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Motivation is the willingness and desire to participate or do something.

Some students find school boring. Motivation is particularly important to young adolescents who are quick to question the importance of school assignments (Lipscomb, 2003).

Intrinsic motivation is evident when people engage in activities without outside suggestion or pressure. This motivation may come from the desire for enjoyment or a feeling of obligation. For example, some students enjoy reading graphic novels for pleasure even though they may not be on the "Accelerated Reader" book list.

Extrinsic motivation occurs when people take action based on tangible or intangible rewards or other outside influences. For example, teachers may entice children with stickers or promises of class parties.

Although experts are intrinsically motivated, novice learners need guidance and encouragement. Motivation can be enhanced in novices if they use high-quality self-regulatory processes such as self-monitoring. The level of self-satisfaction increases as they see their progress (Schunk).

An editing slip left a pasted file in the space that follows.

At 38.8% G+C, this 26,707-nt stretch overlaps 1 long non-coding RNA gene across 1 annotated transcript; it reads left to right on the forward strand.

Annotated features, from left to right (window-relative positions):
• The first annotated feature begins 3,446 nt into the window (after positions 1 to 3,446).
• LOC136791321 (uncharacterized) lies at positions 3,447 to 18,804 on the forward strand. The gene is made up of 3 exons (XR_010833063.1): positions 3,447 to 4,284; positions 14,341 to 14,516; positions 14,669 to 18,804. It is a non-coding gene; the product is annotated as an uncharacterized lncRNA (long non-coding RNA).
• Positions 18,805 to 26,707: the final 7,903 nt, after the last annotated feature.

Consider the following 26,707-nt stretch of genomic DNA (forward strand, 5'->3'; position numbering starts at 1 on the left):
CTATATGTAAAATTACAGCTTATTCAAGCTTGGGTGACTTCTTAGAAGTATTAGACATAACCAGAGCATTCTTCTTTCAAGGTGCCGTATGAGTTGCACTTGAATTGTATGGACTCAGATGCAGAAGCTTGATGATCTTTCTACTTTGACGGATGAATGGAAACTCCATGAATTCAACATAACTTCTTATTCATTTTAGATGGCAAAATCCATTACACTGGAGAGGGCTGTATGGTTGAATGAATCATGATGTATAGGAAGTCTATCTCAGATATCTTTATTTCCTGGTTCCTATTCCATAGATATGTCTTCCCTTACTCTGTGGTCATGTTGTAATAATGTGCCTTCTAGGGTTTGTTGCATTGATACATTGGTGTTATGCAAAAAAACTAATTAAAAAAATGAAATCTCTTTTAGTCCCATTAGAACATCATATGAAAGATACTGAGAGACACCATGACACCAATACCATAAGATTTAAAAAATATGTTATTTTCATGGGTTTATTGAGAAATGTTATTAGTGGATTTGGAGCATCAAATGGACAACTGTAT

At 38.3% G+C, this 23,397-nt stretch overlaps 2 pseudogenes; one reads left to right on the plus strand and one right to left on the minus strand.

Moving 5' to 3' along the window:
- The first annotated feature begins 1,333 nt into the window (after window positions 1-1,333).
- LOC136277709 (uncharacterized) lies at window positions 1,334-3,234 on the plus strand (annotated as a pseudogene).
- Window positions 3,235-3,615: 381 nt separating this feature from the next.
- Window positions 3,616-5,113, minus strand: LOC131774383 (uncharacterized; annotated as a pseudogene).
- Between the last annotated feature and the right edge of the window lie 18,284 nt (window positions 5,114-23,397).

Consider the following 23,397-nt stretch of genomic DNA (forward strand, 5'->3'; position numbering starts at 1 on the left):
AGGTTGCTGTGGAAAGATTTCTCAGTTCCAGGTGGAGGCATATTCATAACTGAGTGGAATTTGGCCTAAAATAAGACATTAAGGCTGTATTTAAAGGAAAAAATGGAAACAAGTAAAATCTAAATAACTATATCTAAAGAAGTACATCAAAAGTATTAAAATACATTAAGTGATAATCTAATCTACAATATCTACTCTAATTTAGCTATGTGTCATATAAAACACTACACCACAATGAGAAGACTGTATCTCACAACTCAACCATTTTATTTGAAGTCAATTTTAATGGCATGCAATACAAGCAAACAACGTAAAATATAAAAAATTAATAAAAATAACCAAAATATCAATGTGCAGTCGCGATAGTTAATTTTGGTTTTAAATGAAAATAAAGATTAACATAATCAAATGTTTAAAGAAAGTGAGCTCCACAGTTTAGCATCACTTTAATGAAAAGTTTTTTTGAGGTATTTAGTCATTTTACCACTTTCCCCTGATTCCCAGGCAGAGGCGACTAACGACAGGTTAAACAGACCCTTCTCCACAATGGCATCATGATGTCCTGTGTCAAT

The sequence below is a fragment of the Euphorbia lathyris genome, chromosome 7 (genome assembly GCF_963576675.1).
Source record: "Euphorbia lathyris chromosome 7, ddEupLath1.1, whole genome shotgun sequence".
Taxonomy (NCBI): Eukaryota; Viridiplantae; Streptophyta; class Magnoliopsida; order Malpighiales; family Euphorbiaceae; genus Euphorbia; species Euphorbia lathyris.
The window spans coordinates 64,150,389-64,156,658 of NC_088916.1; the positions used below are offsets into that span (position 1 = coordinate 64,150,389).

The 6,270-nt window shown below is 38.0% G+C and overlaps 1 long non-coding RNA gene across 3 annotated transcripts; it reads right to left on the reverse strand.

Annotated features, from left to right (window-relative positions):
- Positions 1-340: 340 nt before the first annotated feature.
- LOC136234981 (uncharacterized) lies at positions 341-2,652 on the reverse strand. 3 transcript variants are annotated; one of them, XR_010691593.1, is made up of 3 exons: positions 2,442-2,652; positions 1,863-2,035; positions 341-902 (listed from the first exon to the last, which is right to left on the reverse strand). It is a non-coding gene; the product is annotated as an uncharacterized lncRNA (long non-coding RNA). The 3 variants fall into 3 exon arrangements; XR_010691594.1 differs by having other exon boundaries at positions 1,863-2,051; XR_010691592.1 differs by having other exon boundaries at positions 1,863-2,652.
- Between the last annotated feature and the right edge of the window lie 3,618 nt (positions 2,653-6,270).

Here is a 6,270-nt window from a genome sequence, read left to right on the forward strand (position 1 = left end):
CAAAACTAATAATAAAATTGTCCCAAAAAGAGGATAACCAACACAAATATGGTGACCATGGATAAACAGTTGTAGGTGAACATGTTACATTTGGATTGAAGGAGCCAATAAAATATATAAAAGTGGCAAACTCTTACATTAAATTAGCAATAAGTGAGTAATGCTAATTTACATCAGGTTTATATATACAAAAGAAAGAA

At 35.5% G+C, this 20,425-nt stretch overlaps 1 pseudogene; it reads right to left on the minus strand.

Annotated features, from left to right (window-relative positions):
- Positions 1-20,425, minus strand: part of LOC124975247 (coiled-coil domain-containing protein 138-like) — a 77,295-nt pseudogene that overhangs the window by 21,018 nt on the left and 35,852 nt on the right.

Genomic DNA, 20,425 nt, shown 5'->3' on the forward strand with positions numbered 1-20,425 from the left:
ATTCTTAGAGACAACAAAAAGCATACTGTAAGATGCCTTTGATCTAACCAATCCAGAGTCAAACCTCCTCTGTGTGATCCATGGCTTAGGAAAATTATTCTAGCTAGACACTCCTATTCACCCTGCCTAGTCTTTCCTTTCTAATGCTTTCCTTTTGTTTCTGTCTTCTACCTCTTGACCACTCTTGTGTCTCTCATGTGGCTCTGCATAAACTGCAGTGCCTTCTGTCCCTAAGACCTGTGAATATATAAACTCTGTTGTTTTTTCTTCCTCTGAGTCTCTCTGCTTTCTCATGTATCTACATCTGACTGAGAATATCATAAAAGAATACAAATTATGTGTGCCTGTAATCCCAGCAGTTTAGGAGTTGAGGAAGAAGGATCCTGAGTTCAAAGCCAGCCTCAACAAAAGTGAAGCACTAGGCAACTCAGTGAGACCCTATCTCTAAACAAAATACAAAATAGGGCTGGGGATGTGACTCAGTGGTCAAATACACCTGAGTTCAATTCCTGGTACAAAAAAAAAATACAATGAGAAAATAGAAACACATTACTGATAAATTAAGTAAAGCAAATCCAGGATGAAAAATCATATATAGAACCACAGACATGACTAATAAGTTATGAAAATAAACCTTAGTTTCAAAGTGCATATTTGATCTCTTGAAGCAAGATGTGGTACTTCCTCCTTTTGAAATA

eyeRead Student Motivation from NETC.

Keller’s ARCS Model of Motivational Design (1983) describes the importance of student attention, relevance of activity to needs, confidence in achieving success, and a sense of satisfaction.


eye means readRead Key Word: Motivation in THE BLUE BOOK by Callison and Preddy, 437-441.

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Keller, J. M. (1983). Motivational design of instruction. In C. M. Reigeluth (Ed.), Instructional design theories and models. Hillsdale, NJ: Erlbaum.

Lipscomb, G. (January/February 2003). I guess it was pretty fun: Using WebQuests in the middle school classroom. The Clearing House, 76(3) 152-155.

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